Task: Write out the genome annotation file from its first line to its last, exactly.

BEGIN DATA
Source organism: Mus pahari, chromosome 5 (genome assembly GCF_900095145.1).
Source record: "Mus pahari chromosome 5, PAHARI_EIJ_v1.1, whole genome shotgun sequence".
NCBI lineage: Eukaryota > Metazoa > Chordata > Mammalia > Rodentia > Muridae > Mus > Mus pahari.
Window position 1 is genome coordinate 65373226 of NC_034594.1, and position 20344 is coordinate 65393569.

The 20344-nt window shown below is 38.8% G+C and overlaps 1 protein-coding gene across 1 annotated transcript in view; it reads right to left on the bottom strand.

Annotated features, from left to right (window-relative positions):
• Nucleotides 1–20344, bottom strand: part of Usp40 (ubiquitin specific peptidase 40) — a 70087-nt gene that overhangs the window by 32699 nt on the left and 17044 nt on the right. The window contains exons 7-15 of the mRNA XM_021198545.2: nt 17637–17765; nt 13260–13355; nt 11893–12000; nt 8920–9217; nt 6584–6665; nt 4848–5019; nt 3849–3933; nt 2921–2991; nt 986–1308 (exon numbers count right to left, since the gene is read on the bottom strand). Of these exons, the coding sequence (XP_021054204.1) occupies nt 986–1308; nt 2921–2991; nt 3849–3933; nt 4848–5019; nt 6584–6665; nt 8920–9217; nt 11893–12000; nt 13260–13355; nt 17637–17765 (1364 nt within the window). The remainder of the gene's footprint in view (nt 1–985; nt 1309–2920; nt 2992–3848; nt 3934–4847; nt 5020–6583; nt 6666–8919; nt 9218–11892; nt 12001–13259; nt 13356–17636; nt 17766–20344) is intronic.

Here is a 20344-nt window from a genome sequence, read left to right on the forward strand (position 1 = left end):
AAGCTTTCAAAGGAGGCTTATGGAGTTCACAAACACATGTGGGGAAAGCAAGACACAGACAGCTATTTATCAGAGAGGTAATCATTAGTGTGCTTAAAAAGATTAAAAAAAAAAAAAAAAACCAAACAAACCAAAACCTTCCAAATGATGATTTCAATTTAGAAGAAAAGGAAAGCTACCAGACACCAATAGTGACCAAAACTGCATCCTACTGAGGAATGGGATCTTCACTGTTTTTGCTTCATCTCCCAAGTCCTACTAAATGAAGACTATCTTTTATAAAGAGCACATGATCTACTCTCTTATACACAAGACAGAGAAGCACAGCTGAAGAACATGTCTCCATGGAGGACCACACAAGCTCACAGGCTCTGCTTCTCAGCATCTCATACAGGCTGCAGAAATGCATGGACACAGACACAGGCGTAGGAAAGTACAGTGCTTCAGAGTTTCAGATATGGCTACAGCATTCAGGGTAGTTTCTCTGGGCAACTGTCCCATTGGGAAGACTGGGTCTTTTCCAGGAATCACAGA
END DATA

Source organism: Mus pahari, chromosome 5 (genome assembly GCF_900095145.1).
Source record: "Mus pahari chromosome 5, PAHARI_EIJ_v1.1, whole genome shotgun sequence".
NCBI lineage: Eukaryota > Metazoa > Chordata > Mammalia > Rodentia > Muridae > Mus > Mus pahari.
Window position 1 is genome coordinate 65373226 of NC_034594.1, and position 20344 is coordinate 65393569.

The 20344-nt window shown below is 38.8% G+C and overlaps 1 protein-coding gene across 1 annotated transcript in view; it reads right to left on the bottom strand.

Annotated features, from left to right (window-relative positions):
• Nucleotides 1–20344, bottom strand: part of Usp40 (ubiquitin specific peptidase 40) — a 70087-nt gene that overhangs the window by 32699 nt on the left and 17044 nt on the right. The window contains exons 7-15 of the mRNA XM_021198545.2: nt 17637–17765; nt 13260–13355; nt 11893–12000; nt 8920–9217; nt 6584–6665; nt 4848–5019; nt 3849–3933; nt 2921–2991; nt 986–1308 (exon numbers count right to left, since the gene is read on the bottom strand). Of these exons, the coding sequence (XP_021054204.1) occupies nt 986–1308; nt 2921–2991; nt 3849–3933; nt 4848–5019; nt 6584–6665; nt 8920–9217; nt 11893–12000; nt 13260–13355; nt 17637–17765 (1364 nt within the window). The remainder of the gene's footprint in view (nt 1–985; nt 1309–2920; nt 2992–3848; nt 3934–4847; nt 5020–6583; nt 6666–8919; nt 9218–11892; nt 12001–13259; nt 13356–17636; nt 17766–20344) is intronic.

Here is a 20344-nt window from a genome sequence, read left to right on the forward strand (position 1 = left end):
AAGCTTTCAAAGGAGGCTTATGGAGTTCACAAACACATGTGGGGAAAGCAAGACACAGACAGCTATTTATCAGAGAGGTAATCATTAGTGTGCTTAAAAAGATTAAAAAAAAAAAAAAAAACCAAACAAACCAAAACCTTCCAAATGATGATTTCAATTTAGAAGAAAAGGAAAGCTACCAGACACCAATAGTGACCAAAACTGCATCCTACTGAGGAATGGGATCTTCACTGTTTTTGCTTCATCTCCCAAGTCCTACTAAATGAAGACTATCTTTTATAAAGAGCACATGATCTACTCTCTTATACACAAGACAGAGAAGCACAGCTGAAGAACATGTCTCCATGGAGGACCACACAAGCTCACAGGCTCTGCTTCTCAGCATCTCATACAGGCTGCAGAAATGCATGGACACAGACACAGGCGTAGGAAAGTACAGTGCTTCAGAGTTTCAGATATGGCTACAGCATTCAGGGTAGTTTCTCTGGGCAACTGTCCCATTGGGAAGACTGGGTCTTTTCCAGGAATCACAGA